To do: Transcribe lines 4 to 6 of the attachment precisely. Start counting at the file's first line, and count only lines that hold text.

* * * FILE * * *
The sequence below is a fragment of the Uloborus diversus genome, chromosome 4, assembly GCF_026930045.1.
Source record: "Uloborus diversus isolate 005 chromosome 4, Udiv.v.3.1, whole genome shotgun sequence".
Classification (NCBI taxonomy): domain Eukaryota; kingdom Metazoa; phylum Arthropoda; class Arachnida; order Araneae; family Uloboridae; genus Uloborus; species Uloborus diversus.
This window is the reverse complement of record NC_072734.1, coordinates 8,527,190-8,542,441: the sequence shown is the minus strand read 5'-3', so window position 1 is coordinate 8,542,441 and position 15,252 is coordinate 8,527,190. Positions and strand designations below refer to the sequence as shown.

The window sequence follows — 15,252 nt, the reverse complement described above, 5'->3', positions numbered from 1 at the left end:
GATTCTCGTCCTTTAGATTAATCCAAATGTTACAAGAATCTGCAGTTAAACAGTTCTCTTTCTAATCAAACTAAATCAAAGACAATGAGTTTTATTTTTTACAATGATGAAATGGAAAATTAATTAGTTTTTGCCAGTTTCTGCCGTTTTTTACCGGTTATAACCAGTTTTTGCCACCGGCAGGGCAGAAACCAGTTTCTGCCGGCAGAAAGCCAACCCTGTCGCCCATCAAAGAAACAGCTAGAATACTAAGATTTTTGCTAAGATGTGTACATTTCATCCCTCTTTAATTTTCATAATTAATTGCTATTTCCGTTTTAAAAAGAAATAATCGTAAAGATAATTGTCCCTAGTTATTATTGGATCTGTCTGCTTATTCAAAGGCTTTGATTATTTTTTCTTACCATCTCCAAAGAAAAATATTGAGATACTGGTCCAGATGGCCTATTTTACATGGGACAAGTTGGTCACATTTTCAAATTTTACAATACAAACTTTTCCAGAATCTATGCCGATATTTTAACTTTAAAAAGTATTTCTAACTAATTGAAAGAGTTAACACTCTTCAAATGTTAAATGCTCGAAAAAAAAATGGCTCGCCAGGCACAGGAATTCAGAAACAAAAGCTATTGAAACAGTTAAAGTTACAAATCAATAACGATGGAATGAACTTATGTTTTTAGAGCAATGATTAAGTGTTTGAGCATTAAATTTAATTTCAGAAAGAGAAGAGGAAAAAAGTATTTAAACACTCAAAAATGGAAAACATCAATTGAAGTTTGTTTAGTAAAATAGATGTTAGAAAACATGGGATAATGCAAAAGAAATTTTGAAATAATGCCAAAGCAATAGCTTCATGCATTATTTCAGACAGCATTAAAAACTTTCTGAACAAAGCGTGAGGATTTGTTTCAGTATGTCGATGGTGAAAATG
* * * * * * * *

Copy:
This window is the reverse complement of record NC_072734.1, coordinates 8,527,190-8,542,441: the sequence shown is the minus strand read 5'-3', so window position 1 is coordinate 8,542,441 and position 15,252 is coordinate 8,527,190. Positions and strand designations below refer to the sequence as shown.

The window sequence follows — 15,252 nt, the reverse complement described above, 5'->3', positions numbered from 1 at the left end:
GATTCTCGTCCTTTAGATTAATCCAAATGTTACAAGAATCTGCAGTTAAACAGTTCTCTTTCTAATCAAACTAAATCAAAGACAATGAGTTTTATTTTTTACAATGATGAAATGGAAAATTAATTAGTTTTTGCCAGTTTCTGCCGTTTTTTACCGGTTATAACCAGTTTTTGCCACCGGCAGGGCAGAAACCAGTTTCTGCCGGCAGAAAGCCAACCCTGTCGCCCATCAAAGAAACAGCTAGAATACTAAGATTTTTGCTAAGATGTGTACATTTCATCCCTCTTTAATTTTCATAATTAATTGCTATTTCCGTTTTAAAAAGAAATAATCGTAAAGATAATTGTCCCTAGTTATTATTGGATCTGTCTGCTTATTCAAAGGCTTTGATTATTTTTTCTTACCATCTCCAAAGAAAAATATTGAGATACTGGTCCAGATGGCCTATTTTACATGGGACAAGTTGGTCACATTTTCAAATTTTACAATACAAACTTTTCCAGAATCTATGCCGATATTTTAACTTTAAAAAGTATTTCTAACTAATTGAAAGAGTTAACACTCTTCAAATGTTAAATGCTCGAAAAAAAAATGGCTCGCCAGGCACAGGAATTCAGAAACAAAAGCTATTGAAACAGTTAAAGTTACAAATCAATAACGATGGAATGAACTTATGTTTTTAGAGCAATGATTAAGTGTTTGAGCATTAAATTTAATTTCAGAAAGAGAAGAGGAAAAAAGTATTTAAACACTCAAAAATGGAAAACATCAATTGAAGTTTGTTTAGTAAAATAGATGTTAGAAAACATGGGATAATGCAAAAGAAATTTTGAAATAATGCCAAAGCAATAGCTTCATGCATTATTTCAGACAGCATTAAAAACTTTCTGAACAAAGCGTGAGGATTTGTTTCAGTATGTCGATGGTGAAAATG